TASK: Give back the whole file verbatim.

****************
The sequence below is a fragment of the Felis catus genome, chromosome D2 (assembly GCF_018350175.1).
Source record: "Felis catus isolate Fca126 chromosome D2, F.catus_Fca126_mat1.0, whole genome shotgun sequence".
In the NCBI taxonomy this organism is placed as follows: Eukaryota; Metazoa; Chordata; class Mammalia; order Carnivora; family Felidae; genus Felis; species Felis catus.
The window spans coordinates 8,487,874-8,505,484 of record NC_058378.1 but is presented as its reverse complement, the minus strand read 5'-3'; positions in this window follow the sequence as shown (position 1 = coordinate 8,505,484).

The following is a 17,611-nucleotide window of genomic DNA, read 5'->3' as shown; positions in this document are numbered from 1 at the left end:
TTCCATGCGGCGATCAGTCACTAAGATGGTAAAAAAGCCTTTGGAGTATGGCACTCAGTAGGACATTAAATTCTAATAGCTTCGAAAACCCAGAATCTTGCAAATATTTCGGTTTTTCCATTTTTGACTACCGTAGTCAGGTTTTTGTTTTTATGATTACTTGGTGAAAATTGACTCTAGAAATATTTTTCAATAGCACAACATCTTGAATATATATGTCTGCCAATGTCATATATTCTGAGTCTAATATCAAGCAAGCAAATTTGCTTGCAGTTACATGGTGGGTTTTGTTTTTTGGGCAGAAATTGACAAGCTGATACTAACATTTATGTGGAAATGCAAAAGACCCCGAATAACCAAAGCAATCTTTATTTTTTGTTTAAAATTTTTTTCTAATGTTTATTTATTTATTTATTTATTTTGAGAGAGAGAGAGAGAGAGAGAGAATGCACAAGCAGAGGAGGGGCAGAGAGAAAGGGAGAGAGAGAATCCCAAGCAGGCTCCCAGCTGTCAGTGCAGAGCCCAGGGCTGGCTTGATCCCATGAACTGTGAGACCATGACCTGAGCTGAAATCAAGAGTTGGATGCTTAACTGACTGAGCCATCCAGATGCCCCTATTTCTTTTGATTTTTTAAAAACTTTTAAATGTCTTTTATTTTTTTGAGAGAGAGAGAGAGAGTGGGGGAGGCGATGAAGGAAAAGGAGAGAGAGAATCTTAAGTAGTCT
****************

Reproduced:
The sequence below is a fragment of the Felis catus genome, chromosome D2 (assembly GCF_018350175.1).
Source record: "Felis catus isolate Fca126 chromosome D2, F.catus_Fca126_mat1.0, whole genome shotgun sequence".
In the NCBI taxonomy this organism is placed as follows: Eukaryota; Metazoa; Chordata; class Mammalia; order Carnivora; family Felidae; genus Felis; species Felis catus.
The window spans coordinates 8,487,874-8,505,484 of record NC_058378.1 but is presented as its reverse complement, the minus strand read 5'-3'; positions in this window follow the sequence as shown (position 1 = coordinate 8,505,484).

The following is a 17,611-nucleotide window of genomic DNA, read 5'->3' as shown; positions in this document are numbered from 1 at the left end:
TTCCATGCGGCGATCAGTCACTAAGATGGTAAAAAAGCCTTTGGAGTATGGCACTCAGTAGGACATTAAATTCTAATAGCTTCGAAAACCCAGAATCTTGCAAATATTTCGGTTTTTCCATTTTTGACTACCGTAGTCAGGTTTTTGTTTTTATGATTACTTGGTGAAAATTGACTCTAGAAATATTTTTCAATAGCACAACATCTTGAATATATATGTCTGCCAATGTCATATATTCTGAGTCTAATATCAAGCAAGCAAATTTGCTTGCAGTTACATGGTGGGTTTTGTTTTTTGGGCAGAAATTGACAAGCTGATACTAACATTTATGTGGAAATGCAAAAGACCCCGAATAACCAAAGCAATCTTTATTTTTTGTTTAAAATTTTTTTCTAATGTTTATTTATTTATTTATTTATTTTGAGAGAGAGAGAGAGAGAGAGAGAATGCACAAGCAGAGGAGGGGCAGAGAGAAAGGGAGAGAGAGAATCCCAAGCAGGCTCCCAGCTGTCAGTGCAGAGCCCAGGGCTGGCTTGATCCCATGAACTGTGAGACCATGACCTGAGCTGAAATCAAGAGTTGGATGCTTAACTGACTGAGCCATCCAGATGCCCCTATTTCTTTTGATTTTTTAAAAACTTTTAAATGTCTTTTATTTTTTTGAGAGAGAGAGAGAGAGTGGGGGAGGCGATGAAGGAAAAGGAGAGAGAGAATCTTAAGTAGTCT